One of the most encouraging developments on Britain’s cultural scene in recent years has been the upsurge in festivals, not just the well-established ones like Edinburgh’s but dozens of other cities, towns and venues now offering a variety of cultural events, some predominantly literary, others more diverse. Among those, one that has been receiving increasing attention internationally as well as nationally is the Buxton Festival, held in that Derbyshire spa town, which has just completed this year’s event with an overall attendance equalling its best ever. I was honoured to be part of the final event: a literary lunch sponsored by the Oldie Magazine with fellow speakers Prue Leith and Kate Mosse. We were a heterodox trio but the mixture worked well and the event was sold out well in advance. Thanks to the festival organisers I was able to travel up to Buxton 24 hours in advance, thus catching some of the street theatre that was going on in different areas around town during the afternoon and later attending a performance of Donizetti’s opera Lucia di Lammermoor in the lovely Victorian opera house. That was especially memorable for the brilliant command of the title role by the Welsh soprano Elin Pritchard. It was a balmy evening, too (not always a given in the Buxton valley), allowing the audience to spill out onto the forecourt for interval drinks. Some people had travelled long distances to attend the festival’s highlights, which featured dozens of well-known writers and performers as well as newcomers. Indeed, this is something to watch.
Archive for July, 2015
Posted by jonathanfryer on Sunday, 26th July, 2015
Posted by jonathanfryer on Wednesday, 22nd July, 2015
Freedom of movement is one of the pillars of the European single market, something that is not only good for business and the economy but good for individuals as well, as a majority of younger people in this country understand. Yet the Conservative government, egged on by the more repulsive elements of the right-wing Press, is trying to renegotiate some aspects of freedom of movement as part of a package that David Cameron wants to put before the British public in a referendum on the country’s EU membership some time over the next couple of years. On that he will fail, as there is no way that countries such as Poland will accept some of the things he has been suggesting. And why should the Poles? They — along with migrants from our other 26 partner states — have made a huge contribution to the British economic recovery. They pay in, in taxes, NIC etc, far more than they take out of our welfare state, and although UKIP and the more extreme Tory head-bangers may moan about the fact that there are over two million EU migrants in the UK they conveniently ignore the fact that there are almost as many Brits living on the continent. Yet the British public knows very little of the reality, often preferring to swallow scare stories from the Daily Express.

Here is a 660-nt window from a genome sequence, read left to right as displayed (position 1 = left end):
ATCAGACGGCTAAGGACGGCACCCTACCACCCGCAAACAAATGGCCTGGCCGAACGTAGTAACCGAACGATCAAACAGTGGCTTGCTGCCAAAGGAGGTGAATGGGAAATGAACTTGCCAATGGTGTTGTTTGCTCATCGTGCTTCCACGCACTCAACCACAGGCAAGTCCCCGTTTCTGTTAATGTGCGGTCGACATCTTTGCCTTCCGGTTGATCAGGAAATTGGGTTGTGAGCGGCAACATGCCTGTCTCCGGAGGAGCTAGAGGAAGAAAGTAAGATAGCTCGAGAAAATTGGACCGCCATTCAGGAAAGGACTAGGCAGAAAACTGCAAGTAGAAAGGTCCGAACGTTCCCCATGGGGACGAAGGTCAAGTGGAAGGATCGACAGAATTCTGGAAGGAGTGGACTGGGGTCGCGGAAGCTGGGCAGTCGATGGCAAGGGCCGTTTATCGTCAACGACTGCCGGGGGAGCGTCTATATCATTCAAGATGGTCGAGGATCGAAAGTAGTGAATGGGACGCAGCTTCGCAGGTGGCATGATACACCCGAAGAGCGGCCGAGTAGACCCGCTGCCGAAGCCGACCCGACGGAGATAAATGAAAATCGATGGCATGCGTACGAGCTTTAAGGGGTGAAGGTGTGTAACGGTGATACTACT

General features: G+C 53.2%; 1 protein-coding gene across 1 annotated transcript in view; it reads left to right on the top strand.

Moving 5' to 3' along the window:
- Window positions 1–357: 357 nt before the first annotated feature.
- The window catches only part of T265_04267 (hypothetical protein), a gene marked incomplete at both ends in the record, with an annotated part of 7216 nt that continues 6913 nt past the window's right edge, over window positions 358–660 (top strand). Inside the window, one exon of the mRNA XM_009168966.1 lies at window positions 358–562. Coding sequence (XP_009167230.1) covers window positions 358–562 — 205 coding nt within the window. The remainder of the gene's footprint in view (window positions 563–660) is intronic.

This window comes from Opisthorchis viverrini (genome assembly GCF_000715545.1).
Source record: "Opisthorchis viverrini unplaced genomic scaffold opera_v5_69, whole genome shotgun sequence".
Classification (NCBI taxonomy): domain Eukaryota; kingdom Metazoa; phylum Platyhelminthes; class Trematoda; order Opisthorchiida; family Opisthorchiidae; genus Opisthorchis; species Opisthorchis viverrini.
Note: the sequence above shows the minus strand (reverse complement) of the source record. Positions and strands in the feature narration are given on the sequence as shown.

So it is a matter for congratulation that the NGO New Europeans has been running a series of meetings in England and Wales looking at the reality of the impact of EU migration on communities. The final one of these was held at Europe House in Westminster this evening, featuring a couple of academic presentations on the evidence before break-out sessions on the themes of health, education, housing and jobs. One point that really came home to me was how the Labour government in 2004 failed to make adequate provisions for the inevitable influx of workers from Poland in particular. The Labour Party has now renounced that policy of opening up to the new EU member states (just as it is busy renouncing most of its previous progressive policies at the moment in a scramble to sell itself to middle Britain). In the event, the migrants were blamed for what were in fact the British government’s shortcomings. It was interesting to hear from young researchers from Southampton how many Poles there have set up businesses, creating jobs, not ‘stealing’ them.Although we do not know when the referendum is going to be, it is essential that the true facts be in the public domain. Too often, with organisations such as Migration Watch active in the field we are seeing policy-driven evidence rather than evidence-driven policy being propagated. And as every true academic knows, that is classic bad practice.